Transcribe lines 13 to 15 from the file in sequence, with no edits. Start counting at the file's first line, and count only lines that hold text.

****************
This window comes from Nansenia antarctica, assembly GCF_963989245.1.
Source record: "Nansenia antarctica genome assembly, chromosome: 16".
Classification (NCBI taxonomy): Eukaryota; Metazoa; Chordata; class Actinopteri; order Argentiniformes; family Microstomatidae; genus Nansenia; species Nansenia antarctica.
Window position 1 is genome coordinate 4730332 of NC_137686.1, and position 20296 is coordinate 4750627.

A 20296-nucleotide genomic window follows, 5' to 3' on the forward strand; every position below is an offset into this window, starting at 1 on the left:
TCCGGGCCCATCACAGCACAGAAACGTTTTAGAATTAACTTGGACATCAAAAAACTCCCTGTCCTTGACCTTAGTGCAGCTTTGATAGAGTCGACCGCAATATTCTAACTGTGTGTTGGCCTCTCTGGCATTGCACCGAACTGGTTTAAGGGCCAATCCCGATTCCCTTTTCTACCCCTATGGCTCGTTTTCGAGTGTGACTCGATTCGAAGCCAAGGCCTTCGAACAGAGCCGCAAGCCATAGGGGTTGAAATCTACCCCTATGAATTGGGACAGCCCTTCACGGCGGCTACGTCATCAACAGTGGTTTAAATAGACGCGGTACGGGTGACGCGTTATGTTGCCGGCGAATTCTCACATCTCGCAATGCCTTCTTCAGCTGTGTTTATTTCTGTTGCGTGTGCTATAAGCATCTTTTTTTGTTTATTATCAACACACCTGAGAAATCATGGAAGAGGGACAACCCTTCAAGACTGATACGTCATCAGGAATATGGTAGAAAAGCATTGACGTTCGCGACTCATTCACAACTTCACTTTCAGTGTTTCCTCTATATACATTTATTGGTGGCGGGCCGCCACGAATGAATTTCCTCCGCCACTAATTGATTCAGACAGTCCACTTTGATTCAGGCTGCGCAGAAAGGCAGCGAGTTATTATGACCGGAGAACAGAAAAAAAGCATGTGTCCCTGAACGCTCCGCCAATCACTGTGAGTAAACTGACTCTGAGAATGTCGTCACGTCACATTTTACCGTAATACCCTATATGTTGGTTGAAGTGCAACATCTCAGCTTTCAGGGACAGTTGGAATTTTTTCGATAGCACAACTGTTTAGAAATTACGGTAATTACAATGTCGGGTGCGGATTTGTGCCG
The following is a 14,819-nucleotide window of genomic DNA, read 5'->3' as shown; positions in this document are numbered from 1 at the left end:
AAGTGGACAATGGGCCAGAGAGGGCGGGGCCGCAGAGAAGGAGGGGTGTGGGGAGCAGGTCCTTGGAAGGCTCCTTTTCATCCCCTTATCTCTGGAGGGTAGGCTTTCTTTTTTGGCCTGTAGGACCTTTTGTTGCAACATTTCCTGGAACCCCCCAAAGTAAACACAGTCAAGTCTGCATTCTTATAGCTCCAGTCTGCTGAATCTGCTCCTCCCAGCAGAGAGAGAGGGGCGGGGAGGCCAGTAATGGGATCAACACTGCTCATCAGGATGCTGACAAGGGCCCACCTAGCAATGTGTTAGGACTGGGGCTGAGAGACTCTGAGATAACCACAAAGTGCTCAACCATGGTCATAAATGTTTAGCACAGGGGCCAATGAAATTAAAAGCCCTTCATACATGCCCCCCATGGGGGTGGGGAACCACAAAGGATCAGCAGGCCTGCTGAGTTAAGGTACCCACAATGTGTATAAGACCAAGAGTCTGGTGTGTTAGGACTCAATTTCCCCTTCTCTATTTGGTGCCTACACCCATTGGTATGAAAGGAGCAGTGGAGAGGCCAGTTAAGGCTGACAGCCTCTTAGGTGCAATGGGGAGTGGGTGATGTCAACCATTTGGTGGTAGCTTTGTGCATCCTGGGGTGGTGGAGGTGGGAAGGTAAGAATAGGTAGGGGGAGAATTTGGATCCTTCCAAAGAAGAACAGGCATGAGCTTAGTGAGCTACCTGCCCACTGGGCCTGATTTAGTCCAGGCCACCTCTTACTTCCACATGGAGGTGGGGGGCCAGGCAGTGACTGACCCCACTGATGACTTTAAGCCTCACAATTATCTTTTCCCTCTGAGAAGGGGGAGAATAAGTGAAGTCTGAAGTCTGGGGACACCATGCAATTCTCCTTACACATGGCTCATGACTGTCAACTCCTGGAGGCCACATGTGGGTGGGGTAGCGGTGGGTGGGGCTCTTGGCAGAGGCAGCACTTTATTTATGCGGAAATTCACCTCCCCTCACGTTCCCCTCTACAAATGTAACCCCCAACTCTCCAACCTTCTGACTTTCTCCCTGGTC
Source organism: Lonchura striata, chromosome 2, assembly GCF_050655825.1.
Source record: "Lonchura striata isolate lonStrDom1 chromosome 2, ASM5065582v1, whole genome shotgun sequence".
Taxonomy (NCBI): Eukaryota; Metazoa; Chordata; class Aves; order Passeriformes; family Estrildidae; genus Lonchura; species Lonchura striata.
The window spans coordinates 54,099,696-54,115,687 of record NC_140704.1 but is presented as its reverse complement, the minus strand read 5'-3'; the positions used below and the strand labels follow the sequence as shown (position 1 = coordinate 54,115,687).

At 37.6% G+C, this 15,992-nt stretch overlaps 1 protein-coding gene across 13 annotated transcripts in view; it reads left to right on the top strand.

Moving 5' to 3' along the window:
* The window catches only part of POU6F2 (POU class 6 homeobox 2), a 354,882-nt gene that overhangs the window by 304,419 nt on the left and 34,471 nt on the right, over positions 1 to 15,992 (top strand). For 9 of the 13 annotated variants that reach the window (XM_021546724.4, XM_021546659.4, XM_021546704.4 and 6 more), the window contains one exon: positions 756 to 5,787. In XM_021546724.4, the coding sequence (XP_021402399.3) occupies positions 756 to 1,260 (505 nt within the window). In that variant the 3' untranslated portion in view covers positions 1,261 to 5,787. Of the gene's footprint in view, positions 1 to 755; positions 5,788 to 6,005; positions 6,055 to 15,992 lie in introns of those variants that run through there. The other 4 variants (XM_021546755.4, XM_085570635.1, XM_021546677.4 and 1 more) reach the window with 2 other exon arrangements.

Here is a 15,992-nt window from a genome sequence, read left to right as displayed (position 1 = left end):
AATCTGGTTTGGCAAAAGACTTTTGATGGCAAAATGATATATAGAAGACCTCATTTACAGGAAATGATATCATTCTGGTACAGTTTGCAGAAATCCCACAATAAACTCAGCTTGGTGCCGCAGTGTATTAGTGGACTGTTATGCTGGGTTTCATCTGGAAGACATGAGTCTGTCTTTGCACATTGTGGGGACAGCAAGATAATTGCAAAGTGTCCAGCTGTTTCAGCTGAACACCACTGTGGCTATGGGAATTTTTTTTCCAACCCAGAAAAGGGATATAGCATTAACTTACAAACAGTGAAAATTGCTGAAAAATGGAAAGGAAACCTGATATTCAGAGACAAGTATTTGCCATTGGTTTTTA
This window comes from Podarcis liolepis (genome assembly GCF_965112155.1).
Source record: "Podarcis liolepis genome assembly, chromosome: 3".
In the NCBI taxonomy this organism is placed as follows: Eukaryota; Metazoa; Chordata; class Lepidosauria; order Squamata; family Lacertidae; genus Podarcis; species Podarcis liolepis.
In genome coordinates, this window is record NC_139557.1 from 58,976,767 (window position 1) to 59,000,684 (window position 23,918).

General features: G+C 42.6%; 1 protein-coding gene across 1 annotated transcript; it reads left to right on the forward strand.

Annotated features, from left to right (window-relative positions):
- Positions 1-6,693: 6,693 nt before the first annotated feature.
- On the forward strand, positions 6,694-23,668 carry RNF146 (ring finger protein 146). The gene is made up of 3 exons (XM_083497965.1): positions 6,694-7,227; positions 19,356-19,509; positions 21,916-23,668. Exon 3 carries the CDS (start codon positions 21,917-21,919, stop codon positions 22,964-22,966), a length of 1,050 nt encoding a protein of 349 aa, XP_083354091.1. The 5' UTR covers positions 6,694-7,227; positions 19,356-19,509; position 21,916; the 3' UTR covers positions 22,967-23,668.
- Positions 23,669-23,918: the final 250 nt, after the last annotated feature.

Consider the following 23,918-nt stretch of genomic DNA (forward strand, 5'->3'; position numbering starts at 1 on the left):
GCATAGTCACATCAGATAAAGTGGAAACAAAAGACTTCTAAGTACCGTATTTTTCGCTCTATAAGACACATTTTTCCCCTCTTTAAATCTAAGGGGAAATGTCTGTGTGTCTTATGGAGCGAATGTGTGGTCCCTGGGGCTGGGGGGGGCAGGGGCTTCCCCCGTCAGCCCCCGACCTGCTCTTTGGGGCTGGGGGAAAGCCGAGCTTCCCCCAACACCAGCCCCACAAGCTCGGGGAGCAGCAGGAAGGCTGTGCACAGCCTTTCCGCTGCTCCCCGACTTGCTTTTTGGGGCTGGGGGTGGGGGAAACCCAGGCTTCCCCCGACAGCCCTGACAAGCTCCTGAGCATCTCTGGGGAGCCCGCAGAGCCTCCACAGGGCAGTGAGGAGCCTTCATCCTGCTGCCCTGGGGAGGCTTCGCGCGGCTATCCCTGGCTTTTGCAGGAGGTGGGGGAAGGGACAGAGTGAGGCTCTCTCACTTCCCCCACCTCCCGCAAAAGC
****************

At 37.6% G+C, this 15,992-nt stretch overlaps 1 protein-coding gene across 13 annotated transcripts in view; it reads left to right on the top strand.

Moving 5' to 3' along the window:
* The window catches only part of POU6F2 (POU class 6 homeobox 2), a 354,882-nt gene that overhangs the window by 304,419 nt on the left and 34,471 nt on the right, over positions 1 to 15,992 (top strand). For 9 of the 13 annotated variants that reach the window (XM_021546724.4, XM_021546659.4, XM_021546704.4 and 6 more), the window contains one exon: positions 756 to 5,787. In XM_021546724.4, the coding sequence (XP_021402399.3) occupies positions 756 to 1,260 (505 nt within the window). In that variant the 3' untranslated portion in view covers positions 1,261 to 5,787. Of the gene's footprint in view, positions 1 to 755; positions 5,788 to 6,005; positions 6,055 to 15,992 lie in introns of those variants that run through there. The other 4 variants (XM_021546755.4, XM_085570635.1, XM_021546677.4 and 1 more) reach the window with 2 other exon arrangements.